- Leukotrienes such as LX1
- Thromboxanes – TX1
The language has lots of words each carrying its own particular message. Translating all of the words is very complex so to keep things simple, scientists just translate the gist of the conversation.
The conversation between the cells is either :
- happy i.e. “everything is okay” – this message is communicated by “good” eicosanoids or
- very negative i.e. “I’m in trouble, help” – this message is communicated by “bad” eicosanoids
Now when it comes to cardiovascular health, the conversations of platelets MATTER.
Platelets, also sometimes called thrombocytes, are actually not really cells at all, they are little bits that have broken off a giant cell called a megakarocyte.
Platelets function as a biological polyfiller that is used to plug holes and hold things together. But in order for them to be useful, they need to be sticky when there is a hole and not sticky when there isn’t.
They know what to do because they listen to the eicosanoids.
When they hear cells screaming in distress, they immediately respond, and join in the hysteria. Calling out loudly to draw the attention of other platelets via the production of thromboxanes.
Scientists classify thromboxanes as “bad” eicosanoids because they are being produced when there is TROUBLE. But in the big scheme of things, the thromboxanes are most helpful, they help the platelets turn sticky, so they start to join up with one another in a process called platelet aggregation.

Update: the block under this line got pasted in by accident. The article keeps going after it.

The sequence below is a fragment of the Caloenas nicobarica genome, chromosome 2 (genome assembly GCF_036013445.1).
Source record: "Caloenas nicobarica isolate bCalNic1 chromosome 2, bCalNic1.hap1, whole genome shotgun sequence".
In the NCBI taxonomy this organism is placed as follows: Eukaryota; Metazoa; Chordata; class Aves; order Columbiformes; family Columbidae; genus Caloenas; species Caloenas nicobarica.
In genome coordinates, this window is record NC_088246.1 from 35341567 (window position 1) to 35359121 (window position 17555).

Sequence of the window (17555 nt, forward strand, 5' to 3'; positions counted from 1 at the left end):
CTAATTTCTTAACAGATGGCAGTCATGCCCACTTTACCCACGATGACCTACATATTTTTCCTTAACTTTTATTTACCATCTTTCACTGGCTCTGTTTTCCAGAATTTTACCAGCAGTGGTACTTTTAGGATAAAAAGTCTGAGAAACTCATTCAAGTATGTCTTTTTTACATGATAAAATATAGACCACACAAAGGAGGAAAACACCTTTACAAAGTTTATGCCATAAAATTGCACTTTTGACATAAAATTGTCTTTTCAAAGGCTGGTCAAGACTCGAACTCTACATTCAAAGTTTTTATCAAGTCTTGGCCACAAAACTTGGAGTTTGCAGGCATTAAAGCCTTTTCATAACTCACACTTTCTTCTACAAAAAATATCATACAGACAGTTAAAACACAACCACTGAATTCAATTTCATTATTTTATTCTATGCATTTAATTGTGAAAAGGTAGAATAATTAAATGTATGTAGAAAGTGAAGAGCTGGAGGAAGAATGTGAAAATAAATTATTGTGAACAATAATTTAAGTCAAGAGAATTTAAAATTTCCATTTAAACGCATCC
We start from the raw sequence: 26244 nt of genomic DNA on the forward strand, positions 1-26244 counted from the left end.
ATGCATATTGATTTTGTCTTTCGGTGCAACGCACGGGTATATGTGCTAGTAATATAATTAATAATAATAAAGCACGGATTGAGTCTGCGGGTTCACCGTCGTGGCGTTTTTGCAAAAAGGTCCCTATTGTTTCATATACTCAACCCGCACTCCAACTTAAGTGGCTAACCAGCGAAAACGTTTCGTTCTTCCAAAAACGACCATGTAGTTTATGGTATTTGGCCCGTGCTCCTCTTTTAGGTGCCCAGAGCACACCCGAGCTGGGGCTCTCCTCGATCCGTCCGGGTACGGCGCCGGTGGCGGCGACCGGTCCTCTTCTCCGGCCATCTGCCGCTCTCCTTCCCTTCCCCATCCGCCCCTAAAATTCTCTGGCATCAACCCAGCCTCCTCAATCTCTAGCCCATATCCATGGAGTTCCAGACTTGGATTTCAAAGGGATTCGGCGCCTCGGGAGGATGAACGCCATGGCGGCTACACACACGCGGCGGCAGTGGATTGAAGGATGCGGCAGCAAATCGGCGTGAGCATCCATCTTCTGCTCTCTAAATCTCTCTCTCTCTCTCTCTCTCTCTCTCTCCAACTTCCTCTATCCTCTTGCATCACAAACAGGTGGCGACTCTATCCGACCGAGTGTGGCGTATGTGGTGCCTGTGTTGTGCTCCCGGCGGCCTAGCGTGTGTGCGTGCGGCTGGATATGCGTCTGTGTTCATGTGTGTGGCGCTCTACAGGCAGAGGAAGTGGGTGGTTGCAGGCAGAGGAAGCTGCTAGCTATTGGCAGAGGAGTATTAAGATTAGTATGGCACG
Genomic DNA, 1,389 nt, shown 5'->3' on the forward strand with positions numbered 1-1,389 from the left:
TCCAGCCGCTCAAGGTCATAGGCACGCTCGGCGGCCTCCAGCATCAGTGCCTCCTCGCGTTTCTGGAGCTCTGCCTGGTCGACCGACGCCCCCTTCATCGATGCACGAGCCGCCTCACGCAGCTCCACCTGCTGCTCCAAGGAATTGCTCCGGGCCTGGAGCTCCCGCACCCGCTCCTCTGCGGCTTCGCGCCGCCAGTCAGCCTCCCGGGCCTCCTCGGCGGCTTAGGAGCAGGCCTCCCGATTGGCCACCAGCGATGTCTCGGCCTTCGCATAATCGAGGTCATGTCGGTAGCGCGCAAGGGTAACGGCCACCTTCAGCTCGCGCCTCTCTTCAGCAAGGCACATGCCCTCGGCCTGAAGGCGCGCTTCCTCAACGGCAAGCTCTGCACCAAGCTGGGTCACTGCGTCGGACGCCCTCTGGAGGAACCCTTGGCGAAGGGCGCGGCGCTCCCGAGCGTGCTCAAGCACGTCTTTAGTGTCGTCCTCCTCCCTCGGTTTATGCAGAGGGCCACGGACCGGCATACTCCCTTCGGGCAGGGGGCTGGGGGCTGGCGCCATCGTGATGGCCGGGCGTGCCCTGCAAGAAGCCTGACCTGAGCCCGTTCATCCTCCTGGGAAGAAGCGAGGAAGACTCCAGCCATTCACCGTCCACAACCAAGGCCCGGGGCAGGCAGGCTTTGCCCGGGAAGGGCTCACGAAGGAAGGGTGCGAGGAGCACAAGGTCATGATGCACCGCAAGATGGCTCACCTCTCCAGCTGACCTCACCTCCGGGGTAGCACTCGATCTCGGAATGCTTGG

Aggregated platelets plug holes.
And avert crisis situations.
Endothelial cells are often in trouble
Especially in the metabolically challenged…..
The cells lining the blood vessels tend to be sending out the message “Help I am in trouble” all the time for a variety of reasons
- high sugar levels cut into the endothelial cells lining the blood vessels
- hormone imbalances can precipitate shortages of oxygen
- high blood pressure, creates pressure in the pipes which causes little tears in the blood vessels which need to be plugged
But endothelial cells are not the only ones activating the platelets…..
Fake messages of distress
Rogue bacteria sometimes also send out fake messages of distress. Tricking the platelets to come to their “rescue”, they use the platelets to create floating bacteria castles. Learn more here.